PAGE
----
2. The information is based on GlobalData’s report ‘Future Robotics Unicorns – 09 September 2021′
  3. GlobalData’s Startup Scorecard ranks startups relatively using quantifiable data on three pillars: Investments, Innovation and Market Presence to ensure that it is objective and can be comparatively measured across different sectors and themes.
  4. This press release was written using data and information sourced from proprietary databases, primary and secondary research, and in-house analysis conducted by GlobalData’s team of industry experts
  5. “Unicorn” Definition: Investopedia, 2021

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Global Transition Towards Electric Vehicles Poses Major Challenges.

Global Transition Towards Electric Vehicles Poses Major Challenges.

It seems that not much has changed from the age of petrol-fueled vehicles to our current era of electric vehicles(EVs). Scientists are still grappling worldwide over the depleting availability of resources and the effective usage of those resources to meet the rising demand in the automotive industry.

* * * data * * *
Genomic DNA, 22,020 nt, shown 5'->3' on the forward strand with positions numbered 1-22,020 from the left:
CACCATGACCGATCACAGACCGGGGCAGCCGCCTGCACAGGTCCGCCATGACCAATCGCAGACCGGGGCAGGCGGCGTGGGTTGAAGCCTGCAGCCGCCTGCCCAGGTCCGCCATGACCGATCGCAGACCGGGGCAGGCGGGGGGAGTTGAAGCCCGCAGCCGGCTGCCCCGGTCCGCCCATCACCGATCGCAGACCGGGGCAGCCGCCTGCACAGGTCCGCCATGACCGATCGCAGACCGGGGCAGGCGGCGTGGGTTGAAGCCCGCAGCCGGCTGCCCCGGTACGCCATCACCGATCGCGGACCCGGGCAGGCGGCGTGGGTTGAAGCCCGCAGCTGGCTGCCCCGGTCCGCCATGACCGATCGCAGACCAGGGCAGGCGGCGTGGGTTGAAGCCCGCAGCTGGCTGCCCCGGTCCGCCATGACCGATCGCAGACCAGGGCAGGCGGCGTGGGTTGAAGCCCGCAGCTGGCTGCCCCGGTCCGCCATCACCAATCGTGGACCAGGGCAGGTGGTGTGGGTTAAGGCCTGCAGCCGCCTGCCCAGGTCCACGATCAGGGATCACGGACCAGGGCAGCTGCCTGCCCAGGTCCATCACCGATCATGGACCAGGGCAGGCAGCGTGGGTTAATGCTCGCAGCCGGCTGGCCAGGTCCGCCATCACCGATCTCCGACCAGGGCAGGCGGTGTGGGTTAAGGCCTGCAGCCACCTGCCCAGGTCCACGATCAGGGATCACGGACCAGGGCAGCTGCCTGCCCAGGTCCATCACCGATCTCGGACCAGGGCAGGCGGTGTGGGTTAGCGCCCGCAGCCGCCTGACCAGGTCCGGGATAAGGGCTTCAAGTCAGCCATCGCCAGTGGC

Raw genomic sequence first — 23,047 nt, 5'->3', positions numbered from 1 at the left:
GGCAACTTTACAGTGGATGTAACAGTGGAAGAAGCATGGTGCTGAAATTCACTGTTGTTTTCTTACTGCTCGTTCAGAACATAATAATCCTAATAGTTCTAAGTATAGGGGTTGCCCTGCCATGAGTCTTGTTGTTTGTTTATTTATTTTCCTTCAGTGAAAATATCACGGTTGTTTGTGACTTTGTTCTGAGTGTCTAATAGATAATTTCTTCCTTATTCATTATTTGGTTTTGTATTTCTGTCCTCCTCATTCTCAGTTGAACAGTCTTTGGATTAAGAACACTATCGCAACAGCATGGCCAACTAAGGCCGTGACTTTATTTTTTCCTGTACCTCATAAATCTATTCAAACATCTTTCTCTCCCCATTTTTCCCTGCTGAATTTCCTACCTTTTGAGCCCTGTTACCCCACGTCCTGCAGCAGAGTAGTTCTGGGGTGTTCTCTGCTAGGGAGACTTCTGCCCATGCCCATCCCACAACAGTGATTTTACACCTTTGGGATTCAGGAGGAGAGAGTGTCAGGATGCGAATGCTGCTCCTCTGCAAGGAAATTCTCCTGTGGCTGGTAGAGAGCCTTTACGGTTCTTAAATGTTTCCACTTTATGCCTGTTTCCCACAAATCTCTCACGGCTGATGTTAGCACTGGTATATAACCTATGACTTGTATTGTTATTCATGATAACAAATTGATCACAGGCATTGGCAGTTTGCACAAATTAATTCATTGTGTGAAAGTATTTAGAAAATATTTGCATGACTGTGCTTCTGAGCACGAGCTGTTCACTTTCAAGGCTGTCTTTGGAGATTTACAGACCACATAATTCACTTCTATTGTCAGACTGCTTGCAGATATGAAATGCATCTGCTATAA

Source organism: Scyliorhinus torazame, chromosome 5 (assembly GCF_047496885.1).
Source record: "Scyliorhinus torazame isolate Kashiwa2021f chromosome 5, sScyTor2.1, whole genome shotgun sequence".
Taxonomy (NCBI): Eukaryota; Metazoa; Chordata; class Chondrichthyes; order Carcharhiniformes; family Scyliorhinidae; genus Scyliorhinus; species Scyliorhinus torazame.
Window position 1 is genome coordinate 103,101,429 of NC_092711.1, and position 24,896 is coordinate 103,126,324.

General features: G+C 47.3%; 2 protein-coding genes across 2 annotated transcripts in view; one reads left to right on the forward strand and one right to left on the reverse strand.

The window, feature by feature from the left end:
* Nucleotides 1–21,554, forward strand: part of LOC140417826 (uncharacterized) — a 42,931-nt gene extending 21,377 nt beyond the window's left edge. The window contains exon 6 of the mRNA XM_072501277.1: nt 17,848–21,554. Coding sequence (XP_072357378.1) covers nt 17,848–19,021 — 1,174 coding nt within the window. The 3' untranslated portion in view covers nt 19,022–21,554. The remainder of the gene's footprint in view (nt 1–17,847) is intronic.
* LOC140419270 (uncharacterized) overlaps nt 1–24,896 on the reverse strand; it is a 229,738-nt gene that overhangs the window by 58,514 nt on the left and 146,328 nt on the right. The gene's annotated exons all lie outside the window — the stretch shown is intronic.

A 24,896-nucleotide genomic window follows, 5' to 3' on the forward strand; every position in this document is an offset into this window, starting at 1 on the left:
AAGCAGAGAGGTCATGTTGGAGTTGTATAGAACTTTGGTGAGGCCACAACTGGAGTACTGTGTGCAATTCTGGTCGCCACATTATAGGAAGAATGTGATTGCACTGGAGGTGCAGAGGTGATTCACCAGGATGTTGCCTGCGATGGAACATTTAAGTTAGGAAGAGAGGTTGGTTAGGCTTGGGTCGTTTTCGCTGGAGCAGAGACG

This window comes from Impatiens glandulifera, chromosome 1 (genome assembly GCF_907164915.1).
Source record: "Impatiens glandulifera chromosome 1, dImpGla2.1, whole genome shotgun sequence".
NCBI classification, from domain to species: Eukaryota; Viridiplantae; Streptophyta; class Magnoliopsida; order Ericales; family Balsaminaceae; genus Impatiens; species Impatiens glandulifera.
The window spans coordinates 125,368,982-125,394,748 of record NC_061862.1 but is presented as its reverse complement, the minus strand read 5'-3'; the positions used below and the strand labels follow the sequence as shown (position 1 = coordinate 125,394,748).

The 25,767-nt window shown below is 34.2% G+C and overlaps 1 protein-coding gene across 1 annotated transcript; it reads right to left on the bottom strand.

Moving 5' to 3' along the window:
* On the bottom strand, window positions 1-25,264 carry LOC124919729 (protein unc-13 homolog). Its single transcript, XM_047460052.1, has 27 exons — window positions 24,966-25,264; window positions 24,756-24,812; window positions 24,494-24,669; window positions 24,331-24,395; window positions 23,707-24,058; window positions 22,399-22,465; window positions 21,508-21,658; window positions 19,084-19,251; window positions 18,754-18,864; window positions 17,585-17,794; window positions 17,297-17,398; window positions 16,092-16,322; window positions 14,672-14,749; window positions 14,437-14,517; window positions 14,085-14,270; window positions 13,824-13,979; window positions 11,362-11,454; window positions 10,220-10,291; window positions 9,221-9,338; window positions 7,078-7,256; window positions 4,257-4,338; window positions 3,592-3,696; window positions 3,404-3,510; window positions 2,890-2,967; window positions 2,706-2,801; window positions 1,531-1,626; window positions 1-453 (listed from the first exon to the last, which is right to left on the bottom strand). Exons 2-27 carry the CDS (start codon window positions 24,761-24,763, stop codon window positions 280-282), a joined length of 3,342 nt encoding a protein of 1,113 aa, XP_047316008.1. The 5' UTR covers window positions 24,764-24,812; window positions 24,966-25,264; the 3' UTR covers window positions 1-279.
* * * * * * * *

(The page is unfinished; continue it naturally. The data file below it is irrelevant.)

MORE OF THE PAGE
By Ashwini Balan, Eastern Trade Media


General Motors earlier this year announced their commitment towards being carbon neutral, and added that by 2035, all their vehicles will consist of zero tailpipe emissions. Audi, another leading multinational automotive manufacturer, pledges to end the production of combustion-engine by 2033.

With these two market leaders taking the leap forward to an all-electric future, many multinational companies are overwhelmed with the pressure to quickly transition to EVs to maintain their competitive edge but more importantly, meet the rising consumer demand. Boston Consulting Group (BCG) analysis forecasts that by 2026, more than half of new passenger vehicles sold worldwide will be electric.